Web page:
June 2022 / MARKET OUTLOOK
2022 Midyear Market Outlook
Transitioning to a New Paradigm
- Russia-Ukraine conflicts, COVID‑19 lockdowns in China, higher energy prices, and rising interest rates could make the second half difficult.
- A spike in bond yields punished equity valuations in the first half. The question now is whether an earnings slowdown will be the next shoe to drop.
- U.S. Treasuries and other core bonds didn’t offer much diversification in the first half as equity correlations jumped. New approaches may be needed.
- Conflicts in Ukraine and sanctions against Russia could continue pushing commodity prices higher but also could accelerate a shift to renewable energy.
Adjusting to an Uncertain Future
Heading into the second half of 2022, higher inflation and rising interest rates remain the most serious threats to global financial markets, T. Rowe Price senior investment leaders say.
Russia-Ukraine conflicts have added fire to those risks by pushing food and energy prices sharply higher and further disrupting global supply chains.
This inflationary “shock on shock” has put more pressure on the U.S. Federal Reserve and other major central banks to tighten monetary policy, while making it more difficult for them to tame inflation without choking off economic growth, according to Sébastien Page, Head of Global Multi‑Asset and Chief Investment Officer (CIO).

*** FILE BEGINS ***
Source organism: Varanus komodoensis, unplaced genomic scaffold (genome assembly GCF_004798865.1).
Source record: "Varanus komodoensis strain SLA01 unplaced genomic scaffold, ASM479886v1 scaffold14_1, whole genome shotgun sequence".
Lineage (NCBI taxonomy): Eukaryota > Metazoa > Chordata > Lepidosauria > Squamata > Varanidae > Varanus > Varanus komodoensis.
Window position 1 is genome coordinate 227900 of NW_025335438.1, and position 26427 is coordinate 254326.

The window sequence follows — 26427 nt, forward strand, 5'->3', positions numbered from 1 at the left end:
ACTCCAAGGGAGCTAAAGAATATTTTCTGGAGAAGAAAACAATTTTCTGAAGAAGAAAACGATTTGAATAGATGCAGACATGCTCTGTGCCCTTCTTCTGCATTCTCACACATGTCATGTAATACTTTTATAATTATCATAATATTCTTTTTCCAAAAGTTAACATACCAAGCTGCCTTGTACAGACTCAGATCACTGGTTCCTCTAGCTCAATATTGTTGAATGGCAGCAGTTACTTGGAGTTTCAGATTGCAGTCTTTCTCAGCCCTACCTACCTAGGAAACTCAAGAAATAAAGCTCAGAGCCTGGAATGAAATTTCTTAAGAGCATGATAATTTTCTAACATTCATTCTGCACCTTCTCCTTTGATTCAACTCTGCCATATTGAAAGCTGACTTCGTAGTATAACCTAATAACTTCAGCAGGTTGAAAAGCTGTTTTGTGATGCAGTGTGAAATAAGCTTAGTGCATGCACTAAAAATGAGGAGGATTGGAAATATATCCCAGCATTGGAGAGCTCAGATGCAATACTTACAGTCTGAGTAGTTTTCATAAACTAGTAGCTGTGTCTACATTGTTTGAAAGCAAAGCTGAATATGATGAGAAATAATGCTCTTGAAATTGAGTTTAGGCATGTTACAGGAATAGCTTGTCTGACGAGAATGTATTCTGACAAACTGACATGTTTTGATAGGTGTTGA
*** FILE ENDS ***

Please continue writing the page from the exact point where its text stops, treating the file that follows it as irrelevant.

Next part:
“The three biggest challenges for investors over the next few months will be inflation, inflation, and inflation,” Page says. “It’s the transmission mechanism for all the other risks we are facing.”
The key question now is whether those risks will cause a sharp deceleration in growth or push major economies into full‑blown recessions, dragging corporate earnings down as well, Page warns.
Beyond the cyclical risks, investors need to consider that global markets may have reached a structural inflection point—an end to the era of ample liquidity, low inflation, and low interest rates that followed the 2008–2009 global financial crisis (Figure 1).
The Era of Tame Inflation and Ample Liquidity Appears To Be Over
(Fig. 1) U.S. inflation* and the yield on the U.S. two-year Treasury note
“I think that regime is over,” says Arif Husain, Head of International Fixed Income and CIO. “You can throw away that playbook.”
Central bank liquidity was critical for stabilizing economies and markets during both the financial crisis and the coronavirus pandemic, notes Justin Thomson, Head of International Equity and CIO. But it helped push valuations for many risk assets toward historical extremes. “I think we’ve learned from history that those extremes are never permanent,” he says.
However, the new paradigm also could offer potential opportunities for investors with the skills and research capabilities needed to seek them out, Thomson adds. “In volatile markets, active management can be your friend.”
Explore our four themes:
|Navigating Challenging Currents||Russia-Ukraine conflicts, COVID‑19 lockdowns in China, higher energy prices, and rising interest rates could make the second half difficult.||Click to view|